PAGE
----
Hayes and Komisarjevsky set about ransacking the house, checking anywhere and everywhere they believed cash maybe stashed, but found none. They did, however, find bank statements which showed the Petits had around £30,000 in their Bank of America account.
Here the plan changed; Komisarjevsky and Hayes decided that when the bank opened in the morning at 9AM, one of them would take Jennifer and force her to withdraw $15,000 from her account.
Before that, Hayes drove to a gas station with two plastic canisters he had found at the Petit home. Once there, he filled the canisters with $10 worth of gas. He then drove back to the Petit family home, dropped off the gas canisters and then went back out again, this time with Jennifer to the bank. Hayes told her to go into the bank and withdraw $15,000 from her account. She complied.
Jennifer approached the bank teller, leaned in and passed a note over the counter. The teller glanced at the note and without hesitating, gave the note to the bank manager, who ran into her office. Jennifer then left the bank, making her way back to the car where Hayes was waiting. She got in and they drove back to the house.
As Jennifer was leaving the bank, the bank manager called 911 at approximately 9:21AM and informed the dispatcher of the situation. Jennifer had also told the bank teller that the men holding she and her family hostage were ‘being nice and only wanted money’. Shortly after the call was made, police were dispatched to the address in unmarked vehicles and they proceeded to set up a perimeter around the home. They then hid behind trees not far from the house.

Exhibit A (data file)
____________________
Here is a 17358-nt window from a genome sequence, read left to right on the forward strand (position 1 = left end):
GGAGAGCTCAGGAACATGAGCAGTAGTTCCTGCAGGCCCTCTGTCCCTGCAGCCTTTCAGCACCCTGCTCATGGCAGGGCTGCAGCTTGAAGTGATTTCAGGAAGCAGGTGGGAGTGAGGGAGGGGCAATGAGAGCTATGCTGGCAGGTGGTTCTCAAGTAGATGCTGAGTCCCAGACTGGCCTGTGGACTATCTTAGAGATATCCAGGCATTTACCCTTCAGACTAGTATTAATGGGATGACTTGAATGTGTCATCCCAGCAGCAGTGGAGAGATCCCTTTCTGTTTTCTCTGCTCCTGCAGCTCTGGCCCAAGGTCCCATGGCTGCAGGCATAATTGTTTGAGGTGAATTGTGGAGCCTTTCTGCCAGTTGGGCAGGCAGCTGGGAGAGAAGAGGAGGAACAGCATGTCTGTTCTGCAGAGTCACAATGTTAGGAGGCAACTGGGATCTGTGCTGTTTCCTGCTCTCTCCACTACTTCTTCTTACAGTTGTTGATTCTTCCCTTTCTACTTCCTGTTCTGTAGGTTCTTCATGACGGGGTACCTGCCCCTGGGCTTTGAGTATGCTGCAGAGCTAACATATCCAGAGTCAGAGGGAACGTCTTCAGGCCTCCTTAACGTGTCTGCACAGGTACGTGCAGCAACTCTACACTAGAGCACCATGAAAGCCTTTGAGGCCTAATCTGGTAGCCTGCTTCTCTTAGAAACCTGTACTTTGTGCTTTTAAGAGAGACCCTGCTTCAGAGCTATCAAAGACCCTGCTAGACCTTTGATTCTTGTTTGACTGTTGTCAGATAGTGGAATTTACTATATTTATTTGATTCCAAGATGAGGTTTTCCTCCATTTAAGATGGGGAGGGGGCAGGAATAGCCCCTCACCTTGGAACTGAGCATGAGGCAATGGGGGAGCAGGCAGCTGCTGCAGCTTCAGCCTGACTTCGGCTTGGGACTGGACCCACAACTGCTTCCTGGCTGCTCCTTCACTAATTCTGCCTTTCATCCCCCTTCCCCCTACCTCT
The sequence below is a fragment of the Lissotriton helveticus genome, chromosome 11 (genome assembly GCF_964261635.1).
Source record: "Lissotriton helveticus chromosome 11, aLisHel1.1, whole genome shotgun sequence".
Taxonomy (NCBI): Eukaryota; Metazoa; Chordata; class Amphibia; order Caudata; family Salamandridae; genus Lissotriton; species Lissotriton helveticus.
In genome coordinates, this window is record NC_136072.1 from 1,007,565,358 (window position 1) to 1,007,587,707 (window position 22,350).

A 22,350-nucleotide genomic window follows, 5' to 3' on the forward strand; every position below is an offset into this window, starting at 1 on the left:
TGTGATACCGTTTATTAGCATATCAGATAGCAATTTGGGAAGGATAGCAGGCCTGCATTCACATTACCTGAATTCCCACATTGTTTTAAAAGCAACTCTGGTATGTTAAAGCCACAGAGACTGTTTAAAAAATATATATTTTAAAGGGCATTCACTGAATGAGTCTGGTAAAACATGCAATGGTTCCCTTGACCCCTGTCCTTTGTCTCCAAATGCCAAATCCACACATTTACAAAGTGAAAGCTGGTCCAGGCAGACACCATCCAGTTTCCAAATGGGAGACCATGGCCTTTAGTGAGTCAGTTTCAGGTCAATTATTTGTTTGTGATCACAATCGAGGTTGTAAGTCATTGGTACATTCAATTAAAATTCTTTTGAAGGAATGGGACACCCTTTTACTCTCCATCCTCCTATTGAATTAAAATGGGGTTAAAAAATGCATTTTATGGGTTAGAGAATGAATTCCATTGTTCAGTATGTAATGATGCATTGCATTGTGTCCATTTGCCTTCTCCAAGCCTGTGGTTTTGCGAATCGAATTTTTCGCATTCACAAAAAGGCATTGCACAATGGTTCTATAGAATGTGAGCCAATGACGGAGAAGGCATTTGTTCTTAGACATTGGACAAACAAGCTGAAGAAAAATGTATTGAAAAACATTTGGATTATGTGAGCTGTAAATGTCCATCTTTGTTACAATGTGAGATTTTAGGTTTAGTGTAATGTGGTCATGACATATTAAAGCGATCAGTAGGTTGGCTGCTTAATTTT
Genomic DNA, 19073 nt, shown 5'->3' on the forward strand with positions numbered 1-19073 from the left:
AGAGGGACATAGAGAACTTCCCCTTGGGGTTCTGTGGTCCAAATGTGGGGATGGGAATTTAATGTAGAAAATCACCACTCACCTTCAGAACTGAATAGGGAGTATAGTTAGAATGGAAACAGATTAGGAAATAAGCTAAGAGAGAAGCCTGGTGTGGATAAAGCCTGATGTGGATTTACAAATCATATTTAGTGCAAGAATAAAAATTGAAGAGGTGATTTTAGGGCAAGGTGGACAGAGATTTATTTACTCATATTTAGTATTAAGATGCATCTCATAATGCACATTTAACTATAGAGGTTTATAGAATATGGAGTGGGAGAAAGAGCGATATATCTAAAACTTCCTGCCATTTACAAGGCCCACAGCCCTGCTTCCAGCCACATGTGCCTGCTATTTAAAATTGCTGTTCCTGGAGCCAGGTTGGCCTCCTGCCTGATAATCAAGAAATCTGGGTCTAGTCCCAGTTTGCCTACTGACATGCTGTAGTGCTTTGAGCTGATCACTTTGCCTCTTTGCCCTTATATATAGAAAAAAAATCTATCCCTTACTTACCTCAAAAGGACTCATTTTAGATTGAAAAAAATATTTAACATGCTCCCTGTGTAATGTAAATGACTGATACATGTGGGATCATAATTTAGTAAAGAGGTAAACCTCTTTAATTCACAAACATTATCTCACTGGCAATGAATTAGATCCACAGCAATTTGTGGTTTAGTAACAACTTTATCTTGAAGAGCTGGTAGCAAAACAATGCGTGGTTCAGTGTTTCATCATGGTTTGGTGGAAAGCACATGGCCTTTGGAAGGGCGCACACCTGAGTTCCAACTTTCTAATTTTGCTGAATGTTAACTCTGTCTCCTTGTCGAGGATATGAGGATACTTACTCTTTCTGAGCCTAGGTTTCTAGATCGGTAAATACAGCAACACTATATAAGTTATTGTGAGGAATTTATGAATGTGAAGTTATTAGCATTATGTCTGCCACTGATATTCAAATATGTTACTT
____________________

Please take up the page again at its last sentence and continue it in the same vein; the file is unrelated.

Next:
*The following contains particularly sensitive information, please skip over it if you need to*
There is substantial controversy surrounding the police action from this point; as they went about setting up the perimeter, Komisarjevsky was inside the home raping Michaela as she lay tied to her bed. He then proceeded to take explicit pictures of her on his cell phone. He went downstairs, to find Hayes and Jennifer had returned. Komisarjevsky showed Hayes the pictures he had taken of Michaela, taunting him to do to the same to Jennifer. Hayes pushed Jennifer down onto the living room floor and begins raping her. Komisarjevsky left the room, and on his return, he informed Hayes that Bill had escaped. At this point, Hayes loses it completely. He looks out the window to see an unmarked police car. At that, he puts his hands around Jennifer’s neck and strangles her to death.
Meanwhile, having escaped through the bulkhead of the basement, a horribly beaten Bill Petit stumbled across his yard to his neighbour’s driveway, bleeding heavily and hardly able to speak. His neighbour came out of his house and on seeing Bill initially, he didn’t recognise him because he was almost completely covered in blood. The neighbour calls 911. A policeman appeared, looking down at Bill, holding a rifle. Bill can barely speak, but tries desperately to shout that the girls are still in the house.
But it’s too late. Once Hayes kills Jennifer, he pours gasoline over her body. He covers as much of the home as he can with gasoline, including over Hayley and Michaela who are still tied to their beds with pillowcases over their heads. Hayes then set the fire and the two attempted to flee in the Petit family’s car, but they barely make it down the driveway when they crashed into a police barrier at the end of the drive. They are detained immediately.